Couples fighting is entirely normal – and healthy. You're two distinct individuals who will occasionally hold opposing viewpoints. You may have heard of some of the basic tactics for fighting fairly, such as only using statements that begin with "I" or not calling people names. What you may not realize, however, is that how you act after a dispute can be just as significant to your relationship as what you say in the heat of battle. Whether you're over it or actively working on that forgive-and-forget thing, here are 7 behaviors to avoid.
1. Don't dismiss your partner's demand for privacy
When one partner gets overwhelmed during a disagreement, they may be unable to organize their thoughts, which is why it's critical to respect when they say, "I need a break." If your partner needs a little time to cool off and gather their thoughts, it's natural to feel apprehensive; if this happens, take a few deep breaths and consider how you'd want to be treated if the roles were reversed. Recognize that it isn't about you.
2. Avoid having an all-or-nothing mindset
Try to have an open mind after a strong dispute with your partner. It's easy to fall into black-or-white thinking when you're in the middle of a conflict. Using language like "you always" or "never" will never resolve an argument, so once things have calmed down, take a step back and evaluate the disagreement from your partner's perspective.
3. Don't turn your back on them
It's fine if you need some distance after a disagreement, as long as you let them know. Stonewalling is one of the most common blunders people do after an altercation. If you dismiss or neglect your spouse, they may believe you're punishing them, which may cause them to be reluctant to express their feelings in the future. "My emotions don't fade as quickly as yours," remark instead, "but give me 24 hours and I'm sure everything will be OK." If not, we may talk about it further."
4. Keep their words out of your arsenal
"What occurs in Vegas stays in Vegas," as the adage goes. During a fight, whatever your spouse says should stay there. List-makers never reveal what is bothering them at the time to their partners. So, if they say something that irritates you during the conflict, inform them that their words are irritating you. If their combative comments irritate you the next day, take some time apart from them before approaching them again. Bringing up an argument too frequently can lead to a circle of discussion rather than a conclusion.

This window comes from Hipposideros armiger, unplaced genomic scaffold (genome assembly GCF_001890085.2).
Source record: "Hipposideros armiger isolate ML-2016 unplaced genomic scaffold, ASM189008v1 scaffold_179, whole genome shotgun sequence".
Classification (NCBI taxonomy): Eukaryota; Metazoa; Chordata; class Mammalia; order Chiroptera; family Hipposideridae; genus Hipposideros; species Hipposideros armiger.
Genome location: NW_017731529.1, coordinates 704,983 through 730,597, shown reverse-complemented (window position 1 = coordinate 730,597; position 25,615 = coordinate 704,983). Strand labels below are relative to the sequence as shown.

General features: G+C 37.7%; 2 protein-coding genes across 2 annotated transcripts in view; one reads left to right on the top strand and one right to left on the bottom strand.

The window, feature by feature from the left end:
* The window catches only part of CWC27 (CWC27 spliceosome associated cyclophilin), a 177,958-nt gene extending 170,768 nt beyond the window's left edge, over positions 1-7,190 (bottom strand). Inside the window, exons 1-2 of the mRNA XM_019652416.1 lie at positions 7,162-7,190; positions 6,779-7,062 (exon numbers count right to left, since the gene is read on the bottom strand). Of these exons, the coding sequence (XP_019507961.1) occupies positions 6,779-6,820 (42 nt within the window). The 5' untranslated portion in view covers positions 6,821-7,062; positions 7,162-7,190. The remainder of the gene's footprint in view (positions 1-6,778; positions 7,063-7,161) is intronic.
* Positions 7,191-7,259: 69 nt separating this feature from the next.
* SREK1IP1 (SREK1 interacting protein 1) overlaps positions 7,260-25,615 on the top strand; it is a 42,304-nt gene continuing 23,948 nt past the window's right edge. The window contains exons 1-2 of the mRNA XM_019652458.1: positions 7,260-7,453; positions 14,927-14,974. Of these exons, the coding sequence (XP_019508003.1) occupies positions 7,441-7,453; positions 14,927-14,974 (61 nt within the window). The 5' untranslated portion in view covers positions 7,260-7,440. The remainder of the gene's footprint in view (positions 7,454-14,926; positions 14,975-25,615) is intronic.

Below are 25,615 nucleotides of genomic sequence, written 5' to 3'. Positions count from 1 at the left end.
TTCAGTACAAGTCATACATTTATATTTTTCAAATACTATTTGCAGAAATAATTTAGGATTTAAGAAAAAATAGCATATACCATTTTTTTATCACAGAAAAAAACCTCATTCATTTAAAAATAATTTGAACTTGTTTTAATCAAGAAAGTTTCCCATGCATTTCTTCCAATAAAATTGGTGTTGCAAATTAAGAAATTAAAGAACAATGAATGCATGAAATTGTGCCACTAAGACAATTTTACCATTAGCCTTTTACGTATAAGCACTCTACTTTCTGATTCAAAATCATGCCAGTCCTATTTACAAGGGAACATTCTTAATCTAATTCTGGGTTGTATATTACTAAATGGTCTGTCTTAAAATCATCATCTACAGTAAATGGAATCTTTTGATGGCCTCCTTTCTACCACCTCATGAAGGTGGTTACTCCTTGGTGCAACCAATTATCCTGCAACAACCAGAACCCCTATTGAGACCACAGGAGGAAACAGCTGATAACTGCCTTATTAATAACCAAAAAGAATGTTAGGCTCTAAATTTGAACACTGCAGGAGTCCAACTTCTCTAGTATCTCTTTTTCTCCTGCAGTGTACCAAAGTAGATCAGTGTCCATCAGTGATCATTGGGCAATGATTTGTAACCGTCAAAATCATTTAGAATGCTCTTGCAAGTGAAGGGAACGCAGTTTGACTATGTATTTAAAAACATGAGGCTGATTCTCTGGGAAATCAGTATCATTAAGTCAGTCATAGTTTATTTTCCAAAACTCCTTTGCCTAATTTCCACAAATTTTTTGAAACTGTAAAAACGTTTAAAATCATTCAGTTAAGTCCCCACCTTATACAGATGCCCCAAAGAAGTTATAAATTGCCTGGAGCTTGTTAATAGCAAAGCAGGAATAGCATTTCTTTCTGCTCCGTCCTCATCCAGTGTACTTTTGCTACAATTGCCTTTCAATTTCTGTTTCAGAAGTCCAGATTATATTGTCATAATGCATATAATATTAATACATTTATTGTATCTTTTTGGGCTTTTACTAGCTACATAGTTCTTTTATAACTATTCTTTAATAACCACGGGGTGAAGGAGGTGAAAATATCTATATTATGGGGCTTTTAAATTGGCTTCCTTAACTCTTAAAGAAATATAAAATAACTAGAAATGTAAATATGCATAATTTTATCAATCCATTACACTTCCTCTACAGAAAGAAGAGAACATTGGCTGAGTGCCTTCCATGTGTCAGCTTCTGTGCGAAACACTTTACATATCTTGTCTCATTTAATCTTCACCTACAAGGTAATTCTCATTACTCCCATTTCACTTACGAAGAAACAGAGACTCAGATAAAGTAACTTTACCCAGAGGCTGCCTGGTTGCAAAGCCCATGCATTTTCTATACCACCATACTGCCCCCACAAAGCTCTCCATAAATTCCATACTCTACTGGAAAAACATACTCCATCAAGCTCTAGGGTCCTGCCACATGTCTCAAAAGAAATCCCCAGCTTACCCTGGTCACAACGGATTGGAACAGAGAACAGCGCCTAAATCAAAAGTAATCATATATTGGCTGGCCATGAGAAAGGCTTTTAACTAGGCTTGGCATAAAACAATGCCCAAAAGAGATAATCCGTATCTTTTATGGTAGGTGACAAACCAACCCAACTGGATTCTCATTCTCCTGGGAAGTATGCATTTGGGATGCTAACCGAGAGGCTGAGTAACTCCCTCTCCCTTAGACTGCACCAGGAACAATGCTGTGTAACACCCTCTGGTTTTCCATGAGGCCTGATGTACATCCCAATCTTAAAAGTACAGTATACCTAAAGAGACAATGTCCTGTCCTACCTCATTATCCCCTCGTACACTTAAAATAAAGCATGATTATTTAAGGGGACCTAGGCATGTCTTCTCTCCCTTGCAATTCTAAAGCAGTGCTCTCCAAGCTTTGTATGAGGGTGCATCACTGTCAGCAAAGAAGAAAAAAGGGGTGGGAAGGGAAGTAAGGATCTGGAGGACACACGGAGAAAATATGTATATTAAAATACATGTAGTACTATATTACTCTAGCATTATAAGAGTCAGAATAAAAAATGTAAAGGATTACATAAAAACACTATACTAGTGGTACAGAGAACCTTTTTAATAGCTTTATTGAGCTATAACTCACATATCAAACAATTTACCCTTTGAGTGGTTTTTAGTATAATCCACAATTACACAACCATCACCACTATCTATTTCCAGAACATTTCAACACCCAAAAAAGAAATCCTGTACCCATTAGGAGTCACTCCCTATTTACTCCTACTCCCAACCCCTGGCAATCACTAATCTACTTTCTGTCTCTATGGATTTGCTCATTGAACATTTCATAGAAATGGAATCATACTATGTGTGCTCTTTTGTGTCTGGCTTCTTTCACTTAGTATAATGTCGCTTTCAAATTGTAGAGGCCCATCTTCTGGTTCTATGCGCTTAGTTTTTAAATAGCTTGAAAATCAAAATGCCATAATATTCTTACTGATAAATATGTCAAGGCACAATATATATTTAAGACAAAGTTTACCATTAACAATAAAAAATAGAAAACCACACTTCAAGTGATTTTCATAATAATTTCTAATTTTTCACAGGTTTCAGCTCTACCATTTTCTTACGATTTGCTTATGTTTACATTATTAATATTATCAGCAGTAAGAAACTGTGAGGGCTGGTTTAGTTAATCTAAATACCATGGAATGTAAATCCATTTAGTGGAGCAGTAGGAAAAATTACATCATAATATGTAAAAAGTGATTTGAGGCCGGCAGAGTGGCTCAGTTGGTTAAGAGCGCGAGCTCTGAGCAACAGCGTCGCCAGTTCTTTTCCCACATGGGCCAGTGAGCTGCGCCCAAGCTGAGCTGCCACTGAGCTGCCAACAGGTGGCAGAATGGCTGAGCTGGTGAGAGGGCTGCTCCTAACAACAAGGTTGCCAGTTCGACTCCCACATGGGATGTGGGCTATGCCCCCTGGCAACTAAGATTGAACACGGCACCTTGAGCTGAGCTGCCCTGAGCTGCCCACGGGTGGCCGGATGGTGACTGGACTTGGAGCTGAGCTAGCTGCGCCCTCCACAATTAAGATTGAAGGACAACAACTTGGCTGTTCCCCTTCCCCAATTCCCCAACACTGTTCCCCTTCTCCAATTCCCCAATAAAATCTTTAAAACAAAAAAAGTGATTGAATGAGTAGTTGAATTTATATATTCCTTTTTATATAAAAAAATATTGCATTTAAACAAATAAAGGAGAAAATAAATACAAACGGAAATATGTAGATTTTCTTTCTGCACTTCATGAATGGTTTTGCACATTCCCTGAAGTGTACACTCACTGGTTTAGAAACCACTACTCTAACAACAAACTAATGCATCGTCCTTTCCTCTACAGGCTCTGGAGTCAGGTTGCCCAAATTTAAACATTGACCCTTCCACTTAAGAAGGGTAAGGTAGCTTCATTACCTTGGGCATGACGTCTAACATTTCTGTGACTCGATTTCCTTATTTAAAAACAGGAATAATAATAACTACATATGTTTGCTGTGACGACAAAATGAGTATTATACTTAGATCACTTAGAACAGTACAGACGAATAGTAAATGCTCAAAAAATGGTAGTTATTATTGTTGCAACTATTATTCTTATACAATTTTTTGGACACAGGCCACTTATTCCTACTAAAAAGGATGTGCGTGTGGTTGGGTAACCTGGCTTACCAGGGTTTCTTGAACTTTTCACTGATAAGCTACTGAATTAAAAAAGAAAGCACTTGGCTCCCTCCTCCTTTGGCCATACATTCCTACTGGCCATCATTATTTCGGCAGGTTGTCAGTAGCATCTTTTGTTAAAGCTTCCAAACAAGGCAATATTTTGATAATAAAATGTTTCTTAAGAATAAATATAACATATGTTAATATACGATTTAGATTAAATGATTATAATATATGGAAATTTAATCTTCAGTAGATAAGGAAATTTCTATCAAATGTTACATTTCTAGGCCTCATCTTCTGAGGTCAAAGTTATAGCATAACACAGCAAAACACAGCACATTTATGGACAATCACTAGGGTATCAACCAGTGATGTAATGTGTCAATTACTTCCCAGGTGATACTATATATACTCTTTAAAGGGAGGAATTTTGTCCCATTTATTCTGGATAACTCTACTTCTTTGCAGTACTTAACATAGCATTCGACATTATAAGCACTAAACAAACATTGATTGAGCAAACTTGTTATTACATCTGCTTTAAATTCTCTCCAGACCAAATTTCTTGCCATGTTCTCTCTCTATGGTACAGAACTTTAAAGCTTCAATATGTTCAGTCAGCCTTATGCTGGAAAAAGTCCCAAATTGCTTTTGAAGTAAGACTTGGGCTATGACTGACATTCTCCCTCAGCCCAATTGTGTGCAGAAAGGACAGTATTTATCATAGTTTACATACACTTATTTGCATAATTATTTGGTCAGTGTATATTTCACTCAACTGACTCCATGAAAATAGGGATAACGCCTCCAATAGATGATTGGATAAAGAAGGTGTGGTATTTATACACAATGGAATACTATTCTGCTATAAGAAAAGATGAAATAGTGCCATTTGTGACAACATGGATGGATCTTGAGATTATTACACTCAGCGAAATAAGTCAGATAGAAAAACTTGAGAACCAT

5. Make no explanations as to why you fought
An argument could be blamed on a variety of factors, including a difficult day at work, a headache, or a restless night. Couples who don't get enough sleep are more likely to fight, according to a University of California Berkeley research. Still, it isn't fair to you or your partner to transfer the responsibility. Information is at the heart of all fights. If you're furious, upset, or hurt, your husband deserves to know about it. Send a warning text before you leave the office the next time you're having a bad day. They'll be aware that you're more agitated this way.
6. Don't get caught up in the details of the argument
Your time and effort would be better spent on finding solutions to the problem. Consider the following scenario: Let's pretend your partner neglected to bring cash to a cash-only event. You got into an argument about it, but then you went to an ATM and the problem was fixed. Instead of repeating your partner's blunder in your brain, enjoy the night. The only thing that separates a bad fight from a good fight is whether or not you were able to reach an agreement. If, on the other hand, their forgetfulness is a regular occurrence, try mentioning, "I've noticed that you don't carry a lot of cash these days. What exactly is going on there?" It's a less critical approach to the problem than, "Argh! Not this time!"
7. Don't be too hard on yourself for getting into a fight
Everyone wants a committed spouse, yet fighting can indicate that you're both still working on the relationship (which is a good thing!). When a couple says, "We used to argue a lot, but now we raise our hand on the way out," they are doomed. It's not that they don't have differences of opinion. It suggests they're ending the relationship, which is common before they depart or start an affair. So take heart in the fact that you and your partner still want to solve your problems.
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